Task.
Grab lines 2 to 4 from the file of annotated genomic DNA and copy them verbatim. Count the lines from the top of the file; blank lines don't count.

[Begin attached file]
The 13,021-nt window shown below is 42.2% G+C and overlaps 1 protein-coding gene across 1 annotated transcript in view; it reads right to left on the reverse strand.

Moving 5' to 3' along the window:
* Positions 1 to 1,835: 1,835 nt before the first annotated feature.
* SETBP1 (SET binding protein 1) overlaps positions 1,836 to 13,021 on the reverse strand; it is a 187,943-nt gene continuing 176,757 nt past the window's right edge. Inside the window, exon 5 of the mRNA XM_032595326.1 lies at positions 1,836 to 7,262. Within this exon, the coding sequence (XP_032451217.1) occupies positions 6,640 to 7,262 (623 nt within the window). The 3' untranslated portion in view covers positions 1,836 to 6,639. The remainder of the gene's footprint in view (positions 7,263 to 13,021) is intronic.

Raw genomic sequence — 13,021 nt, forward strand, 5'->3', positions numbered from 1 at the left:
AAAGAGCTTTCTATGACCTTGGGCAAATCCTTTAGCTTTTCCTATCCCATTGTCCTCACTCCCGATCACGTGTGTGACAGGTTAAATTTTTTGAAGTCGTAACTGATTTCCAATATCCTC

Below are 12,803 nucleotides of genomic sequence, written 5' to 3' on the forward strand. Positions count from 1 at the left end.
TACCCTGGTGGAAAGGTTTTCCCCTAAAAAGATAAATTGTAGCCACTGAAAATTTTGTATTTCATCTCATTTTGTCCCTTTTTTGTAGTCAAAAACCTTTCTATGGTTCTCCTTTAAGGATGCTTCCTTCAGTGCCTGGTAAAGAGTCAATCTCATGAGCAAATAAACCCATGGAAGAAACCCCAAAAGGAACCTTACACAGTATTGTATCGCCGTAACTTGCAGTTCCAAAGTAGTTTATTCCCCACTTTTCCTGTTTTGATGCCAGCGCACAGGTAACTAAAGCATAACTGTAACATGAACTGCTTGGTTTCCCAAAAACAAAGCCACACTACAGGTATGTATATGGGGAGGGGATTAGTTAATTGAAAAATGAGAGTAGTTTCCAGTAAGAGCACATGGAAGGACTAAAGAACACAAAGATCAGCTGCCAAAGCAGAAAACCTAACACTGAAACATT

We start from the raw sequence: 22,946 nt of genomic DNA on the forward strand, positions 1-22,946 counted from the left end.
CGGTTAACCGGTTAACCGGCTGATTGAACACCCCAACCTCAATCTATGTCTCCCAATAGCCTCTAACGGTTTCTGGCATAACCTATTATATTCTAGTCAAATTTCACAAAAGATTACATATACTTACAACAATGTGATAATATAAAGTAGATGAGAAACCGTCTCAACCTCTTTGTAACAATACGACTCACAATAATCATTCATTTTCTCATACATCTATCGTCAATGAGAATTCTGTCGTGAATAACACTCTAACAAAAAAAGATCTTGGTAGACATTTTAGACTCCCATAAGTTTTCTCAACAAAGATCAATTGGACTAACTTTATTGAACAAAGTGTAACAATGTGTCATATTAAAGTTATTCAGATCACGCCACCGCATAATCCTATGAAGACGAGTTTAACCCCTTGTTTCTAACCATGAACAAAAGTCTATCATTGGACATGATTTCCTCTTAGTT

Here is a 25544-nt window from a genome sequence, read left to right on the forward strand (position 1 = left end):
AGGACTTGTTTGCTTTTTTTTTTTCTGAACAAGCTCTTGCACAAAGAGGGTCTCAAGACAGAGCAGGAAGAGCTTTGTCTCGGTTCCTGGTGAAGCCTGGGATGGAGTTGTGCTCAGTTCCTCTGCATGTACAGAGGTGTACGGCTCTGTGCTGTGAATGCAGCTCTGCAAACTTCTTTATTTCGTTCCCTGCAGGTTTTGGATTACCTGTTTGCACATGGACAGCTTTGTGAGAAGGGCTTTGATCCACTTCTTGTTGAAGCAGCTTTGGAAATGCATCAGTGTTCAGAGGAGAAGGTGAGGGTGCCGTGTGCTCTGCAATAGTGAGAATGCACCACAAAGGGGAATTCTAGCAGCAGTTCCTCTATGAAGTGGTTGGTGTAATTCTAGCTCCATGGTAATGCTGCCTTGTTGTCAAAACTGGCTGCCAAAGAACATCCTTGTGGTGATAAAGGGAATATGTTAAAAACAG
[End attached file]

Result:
Moving 5' to 3' along the window:
* Positions 1 to 1,835: 1,835 nt before the first annotated feature.
* SETBP1 (SET binding protein 1) overlaps positions 1,836 to 13,021 on the reverse strand; it is a 187,943-nt gene continuing 176,757 nt past the window's right edge. Inside the window, exon 5 of the mRNA XM_032595326.1 lies at positions 1,836 to 7,262. Within this exon, the coding sequence (XP_032451217.1) occupies positions 6,640 to 7,262 (623 nt within the window). The 3' untranslated portion in view covers positions 1,836 to 6,639. The remainder of the gene's footprint in view (positions 7,263 to 13,021) is intronic.